Ten Tools to Speed Recovery
working hard to lose weight or enhance performance, many of us forget
the importance recovery can play in achieving our goals. If you’re a
person who loves to exercise frequently and train hard, just remember
that too much of a good thing is not, well, a good thing. Your body
needs time to repair in order to
re-build and grow stronger.
Here are 10 tools to help your mind and body rest, rejuvenate and step up to the next challenge you bring on.
- Daily Nutrition Habits: What you
eat and drink every day determines your athletic potential. If you eat
poorly on a daily basis, your athletics potential ceiling will be low.
Maintaining daily optimal health through a nutritious diet will do more
to speed your recovery from workouts than any other factor.
- Sleep Habits: Sleep is when your body does its best repairing and rebuilding. If you skimp on sleep, you will delay recovery.
- During Exercise Nutrition Habits:
Fueling and hydrating properly during exercise will put you in the best
possible shape at the end of a session so you need less total recovery
time. For easy workouts that last less than an hour, water will
suffice. For workouts lasting longer than one hour, you should consume
a sports drink that contains carbohydrates, electrolytes and possibly
- Post-Exercise Nutrition Habits:
Post-exercise nutrition is vital to help your body rehydrate, replenish
electrolytes, replace carbohydrates, provide protein and supply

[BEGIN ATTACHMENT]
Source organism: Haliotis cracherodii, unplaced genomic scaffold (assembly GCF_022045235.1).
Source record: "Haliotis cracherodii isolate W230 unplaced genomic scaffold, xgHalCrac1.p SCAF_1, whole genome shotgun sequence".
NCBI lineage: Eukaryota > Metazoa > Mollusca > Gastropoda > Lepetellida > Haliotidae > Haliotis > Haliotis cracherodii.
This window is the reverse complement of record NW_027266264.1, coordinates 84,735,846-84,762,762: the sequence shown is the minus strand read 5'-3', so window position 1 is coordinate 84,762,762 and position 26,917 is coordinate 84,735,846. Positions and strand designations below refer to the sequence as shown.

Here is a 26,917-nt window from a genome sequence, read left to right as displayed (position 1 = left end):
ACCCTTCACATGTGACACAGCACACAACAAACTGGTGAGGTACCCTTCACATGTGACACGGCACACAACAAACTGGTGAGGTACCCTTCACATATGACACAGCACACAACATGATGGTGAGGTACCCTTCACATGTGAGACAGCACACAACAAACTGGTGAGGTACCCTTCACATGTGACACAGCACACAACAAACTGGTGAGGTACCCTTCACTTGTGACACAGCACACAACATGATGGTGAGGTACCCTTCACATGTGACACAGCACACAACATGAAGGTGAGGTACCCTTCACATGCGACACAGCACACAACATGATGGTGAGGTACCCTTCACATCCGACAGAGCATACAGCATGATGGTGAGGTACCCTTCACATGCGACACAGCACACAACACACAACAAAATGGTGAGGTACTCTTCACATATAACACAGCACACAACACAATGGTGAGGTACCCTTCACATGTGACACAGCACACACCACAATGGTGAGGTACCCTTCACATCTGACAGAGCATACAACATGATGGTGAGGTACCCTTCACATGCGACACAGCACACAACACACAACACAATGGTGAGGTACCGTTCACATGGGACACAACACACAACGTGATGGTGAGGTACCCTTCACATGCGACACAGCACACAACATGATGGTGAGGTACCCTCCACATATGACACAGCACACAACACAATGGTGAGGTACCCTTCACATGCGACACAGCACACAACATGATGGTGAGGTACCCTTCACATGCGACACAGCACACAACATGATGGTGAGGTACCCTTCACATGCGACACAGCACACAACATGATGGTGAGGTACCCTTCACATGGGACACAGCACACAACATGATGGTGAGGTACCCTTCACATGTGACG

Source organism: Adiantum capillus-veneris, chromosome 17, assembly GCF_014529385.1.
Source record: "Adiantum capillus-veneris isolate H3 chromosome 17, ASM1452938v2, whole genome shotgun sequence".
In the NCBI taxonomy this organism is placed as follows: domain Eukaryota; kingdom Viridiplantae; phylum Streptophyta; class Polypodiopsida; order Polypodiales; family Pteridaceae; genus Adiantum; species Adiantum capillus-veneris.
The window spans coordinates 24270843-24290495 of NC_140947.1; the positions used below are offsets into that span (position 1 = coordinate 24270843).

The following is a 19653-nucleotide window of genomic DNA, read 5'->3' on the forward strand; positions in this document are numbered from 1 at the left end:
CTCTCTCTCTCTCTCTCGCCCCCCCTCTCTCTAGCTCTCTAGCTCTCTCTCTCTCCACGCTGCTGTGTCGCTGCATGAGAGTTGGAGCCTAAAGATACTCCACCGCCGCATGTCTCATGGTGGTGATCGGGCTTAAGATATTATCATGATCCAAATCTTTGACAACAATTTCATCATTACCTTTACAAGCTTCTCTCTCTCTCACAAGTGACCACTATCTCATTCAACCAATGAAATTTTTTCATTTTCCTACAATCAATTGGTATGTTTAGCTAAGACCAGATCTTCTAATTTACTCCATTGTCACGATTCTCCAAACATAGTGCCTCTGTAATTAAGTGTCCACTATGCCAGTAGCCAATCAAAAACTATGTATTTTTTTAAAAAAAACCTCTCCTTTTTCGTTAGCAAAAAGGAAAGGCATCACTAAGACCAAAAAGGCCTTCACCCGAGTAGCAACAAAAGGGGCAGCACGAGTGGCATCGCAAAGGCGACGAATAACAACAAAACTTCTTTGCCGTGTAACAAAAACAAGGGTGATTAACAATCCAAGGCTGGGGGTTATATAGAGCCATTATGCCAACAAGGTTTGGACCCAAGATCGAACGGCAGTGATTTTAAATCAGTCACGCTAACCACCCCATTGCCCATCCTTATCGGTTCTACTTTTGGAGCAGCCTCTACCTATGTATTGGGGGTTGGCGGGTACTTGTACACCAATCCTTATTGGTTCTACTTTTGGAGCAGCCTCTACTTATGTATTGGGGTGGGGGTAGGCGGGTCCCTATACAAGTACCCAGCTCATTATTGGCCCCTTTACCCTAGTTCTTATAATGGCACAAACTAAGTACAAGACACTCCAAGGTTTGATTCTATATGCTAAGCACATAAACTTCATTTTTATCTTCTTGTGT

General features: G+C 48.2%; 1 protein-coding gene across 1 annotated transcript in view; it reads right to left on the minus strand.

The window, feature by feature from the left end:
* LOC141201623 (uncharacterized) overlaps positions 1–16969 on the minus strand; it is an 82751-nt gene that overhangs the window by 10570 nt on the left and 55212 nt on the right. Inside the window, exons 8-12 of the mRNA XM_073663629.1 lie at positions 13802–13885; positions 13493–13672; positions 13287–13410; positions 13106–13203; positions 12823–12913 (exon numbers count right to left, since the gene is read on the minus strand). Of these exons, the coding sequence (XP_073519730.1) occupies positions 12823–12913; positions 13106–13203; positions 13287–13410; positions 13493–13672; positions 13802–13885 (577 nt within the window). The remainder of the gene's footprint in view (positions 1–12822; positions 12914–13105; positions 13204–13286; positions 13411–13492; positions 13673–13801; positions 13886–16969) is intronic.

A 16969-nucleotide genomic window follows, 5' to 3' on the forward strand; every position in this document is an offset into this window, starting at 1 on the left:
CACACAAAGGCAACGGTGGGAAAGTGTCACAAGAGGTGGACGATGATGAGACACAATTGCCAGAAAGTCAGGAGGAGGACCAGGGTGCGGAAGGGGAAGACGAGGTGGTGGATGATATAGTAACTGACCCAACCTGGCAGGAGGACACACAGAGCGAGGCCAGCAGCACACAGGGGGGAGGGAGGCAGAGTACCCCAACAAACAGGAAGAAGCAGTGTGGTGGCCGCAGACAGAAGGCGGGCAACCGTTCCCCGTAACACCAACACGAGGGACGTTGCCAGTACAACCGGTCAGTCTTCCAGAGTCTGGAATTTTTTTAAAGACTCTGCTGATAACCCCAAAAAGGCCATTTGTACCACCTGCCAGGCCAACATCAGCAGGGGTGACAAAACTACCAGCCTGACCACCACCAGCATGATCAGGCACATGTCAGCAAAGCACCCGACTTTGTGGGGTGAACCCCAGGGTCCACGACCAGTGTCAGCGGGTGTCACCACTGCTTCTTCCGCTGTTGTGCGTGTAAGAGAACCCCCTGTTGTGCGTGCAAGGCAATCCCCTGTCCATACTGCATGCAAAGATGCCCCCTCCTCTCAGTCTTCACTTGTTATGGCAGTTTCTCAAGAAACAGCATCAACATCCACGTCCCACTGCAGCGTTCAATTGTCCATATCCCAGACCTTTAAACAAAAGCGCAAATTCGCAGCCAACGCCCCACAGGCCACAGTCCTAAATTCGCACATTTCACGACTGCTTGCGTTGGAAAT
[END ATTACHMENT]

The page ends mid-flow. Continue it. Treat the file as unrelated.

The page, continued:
antioxidants. By refueling within 30 minutes of the end of exercise,
you can quickly replenish muscle glycogen. If you miss this window, it
can take up to 48 hours to fully replenish your muscle glycogen fuel
- Remove Heat Stresses: Sometimes
it’s easy to forget about the simplest things, so whenever possible,
drink fluids to cool your core temperature, wear moisture-wicking
fabrics that don’t trap heat, and apply cool compresses to your skin to
- Time Management: Running all over
town or doing a month’s worth of errands in a day does not constitute
as a recovery day. Manage your time well so you’re better able to plan
nutritious meals, get a full night’s sleep and recover for your next
- Stress Management: Do what you can
to reduce ongoing stress in your life. Not only has chronic stress been
shown to cause illness, injury and burnout—it’s also not good for
recovery and overall athletic performance.
- Pre-Exercise Nutrition: Ensure your
carbohydrate tank is full and you are fully hydrated before beginning a
workout. If you work out first thing in the morning, consume some low
glycemic index carbohydrates with water to replenish fuel stores.
- Yoga: Stretching, relaxation and meditation have been shown to speed recovery.
- Massage: Massages increase circulation, flush away waste products and bring fresh nutrients—all while promoting relaxation.